Tuesday, November 15, 2011

A bad BBA is no balance at all


Seriously, GOP?! A Balanced Budget Amendment that would allow unlimited federal spending, and also wouldn’t require a supermajority in both houses of Congress to raise taxes? Then what’s the freakin’ point?!

CNSNews reported on this Thursday, saying that “many conservatives have argued that such an amendment--that does not cap spending as a percentage of GDP--is a formula for bigger government and higher taxes.” Absolutely! But Rep. Bob Goodlatte (R-VA) says he “supports the strongest balanced budget amendment that can pass the Congress.” Notice the language of the weak.  Do Democrats EVER precede ANYTHING they intend to push through Congress with such limitations? HELL NO! Why are so-called conservatives so easily willing to accept a minority position and unwilling to fight on the basis of Principle? Because perhaps they’re not really conservatives in the first place, nor are they able to follow through on the courage of what should be their conviction in everything that they endorse legislatively.

The conservative electorate, and I’d contend that a vast majority of independents as well, are sick of this consistent weakness. It’s reared its ugly head time and time again throughout the year within our leadership, it’s rearing up in the Super Committee, and we see it whittling away at this integral piece of legislation that could indeed help the People gain control of its government.

It’s refreshing to see a young Senator, Mike Lee of Utah, author of The Freedom Agenda: Why a Balanced Budget Amendment is Necessary to Restore Constitutional Government, stand up and call out these weak shenanigans, as well as remind the House that his BBA contains both the necessary caps and the 2/3 vote requirement, while continuing to garner all 47 Republican senators (from a follow up interview with CNSNews on Monday).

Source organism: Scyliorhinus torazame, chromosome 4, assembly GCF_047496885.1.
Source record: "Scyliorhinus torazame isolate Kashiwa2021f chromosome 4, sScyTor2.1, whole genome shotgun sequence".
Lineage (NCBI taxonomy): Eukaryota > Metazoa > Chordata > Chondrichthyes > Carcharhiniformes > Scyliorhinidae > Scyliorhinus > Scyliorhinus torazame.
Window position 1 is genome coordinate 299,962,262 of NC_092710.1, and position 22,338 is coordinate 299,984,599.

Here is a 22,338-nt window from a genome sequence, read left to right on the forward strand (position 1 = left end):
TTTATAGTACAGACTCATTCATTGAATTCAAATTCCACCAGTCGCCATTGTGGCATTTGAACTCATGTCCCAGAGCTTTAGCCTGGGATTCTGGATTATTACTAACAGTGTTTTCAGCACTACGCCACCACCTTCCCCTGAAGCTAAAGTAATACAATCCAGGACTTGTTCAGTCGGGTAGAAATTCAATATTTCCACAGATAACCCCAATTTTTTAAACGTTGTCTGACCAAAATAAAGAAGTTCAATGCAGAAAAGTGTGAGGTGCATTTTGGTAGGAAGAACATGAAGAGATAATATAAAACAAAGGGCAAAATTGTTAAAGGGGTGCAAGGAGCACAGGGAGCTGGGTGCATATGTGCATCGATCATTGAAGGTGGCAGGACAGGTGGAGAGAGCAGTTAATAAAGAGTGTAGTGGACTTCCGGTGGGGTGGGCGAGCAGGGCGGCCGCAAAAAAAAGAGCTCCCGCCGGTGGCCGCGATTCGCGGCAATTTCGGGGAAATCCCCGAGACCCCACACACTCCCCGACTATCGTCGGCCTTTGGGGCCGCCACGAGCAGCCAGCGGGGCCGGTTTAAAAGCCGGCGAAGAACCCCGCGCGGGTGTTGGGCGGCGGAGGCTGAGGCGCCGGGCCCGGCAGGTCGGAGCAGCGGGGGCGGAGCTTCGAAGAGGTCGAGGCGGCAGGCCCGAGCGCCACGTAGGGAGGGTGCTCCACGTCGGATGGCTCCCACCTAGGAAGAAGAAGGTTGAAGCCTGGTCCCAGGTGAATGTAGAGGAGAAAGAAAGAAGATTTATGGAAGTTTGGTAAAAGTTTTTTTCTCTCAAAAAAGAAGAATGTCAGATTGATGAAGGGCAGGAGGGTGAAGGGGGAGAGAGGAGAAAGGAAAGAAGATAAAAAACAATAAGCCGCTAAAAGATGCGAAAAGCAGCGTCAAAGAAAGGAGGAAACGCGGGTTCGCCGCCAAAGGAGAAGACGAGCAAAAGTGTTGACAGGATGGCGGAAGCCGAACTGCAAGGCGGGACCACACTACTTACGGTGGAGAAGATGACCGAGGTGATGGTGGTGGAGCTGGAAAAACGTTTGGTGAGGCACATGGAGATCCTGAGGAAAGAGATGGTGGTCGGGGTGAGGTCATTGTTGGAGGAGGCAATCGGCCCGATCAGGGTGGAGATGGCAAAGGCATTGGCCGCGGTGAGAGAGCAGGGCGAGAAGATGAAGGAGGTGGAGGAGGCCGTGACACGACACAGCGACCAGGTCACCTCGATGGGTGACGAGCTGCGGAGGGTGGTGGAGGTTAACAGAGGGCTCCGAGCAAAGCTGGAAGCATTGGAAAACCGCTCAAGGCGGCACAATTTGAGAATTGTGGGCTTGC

“All 47 members of the Republican caucus in the Senate are behind a single proposal. And I’ll tell you, we could not have gotten that type of unanimity within the Republican caucus in the Senate without those provisions--without requiring a super majority to raise taxes and without a percentage-of-GDP cap.

So, I think it would be unwise, given that unanimous support that we’ve got there, for us to back away from those. We don’t want as Republicans to negotiate against ourselves.

Currently, this is the only one in the senate that has garnered a significant number of votes anywhere close to 47. So this needs to come up for a vote, this version of this bill. If people want to vote against that and then face their constituents, they’ll do it at their own peril.

I suspect we’ll get some Democrats as well because those Democrats will not want to face their constituents and say, ‘Sorry, I just can’t require Congress to spend no more than it takes in each year.’”

That is precisely the pressure that must be applied, that demonstrates conservative strength and principle. Why in the world would any member of the majority party in the House of Representatives feel the need to lend a defeating hand to their own party under the misleading assumption that it’s the only thing ‘that can pass the Congress’? A weak amendment emboldens the government to continue its irresponsible spending practices and only assists our political adversaries in the Senate. It just doesn’t make sense to waver on this.

Stand firm, GOP, and if Democrats continue to solidly oppose this in the Senate, make them own that irresponsibility in an election year, because a bad BBA is no balance at all, and will only come back to haunt the Republican Party.

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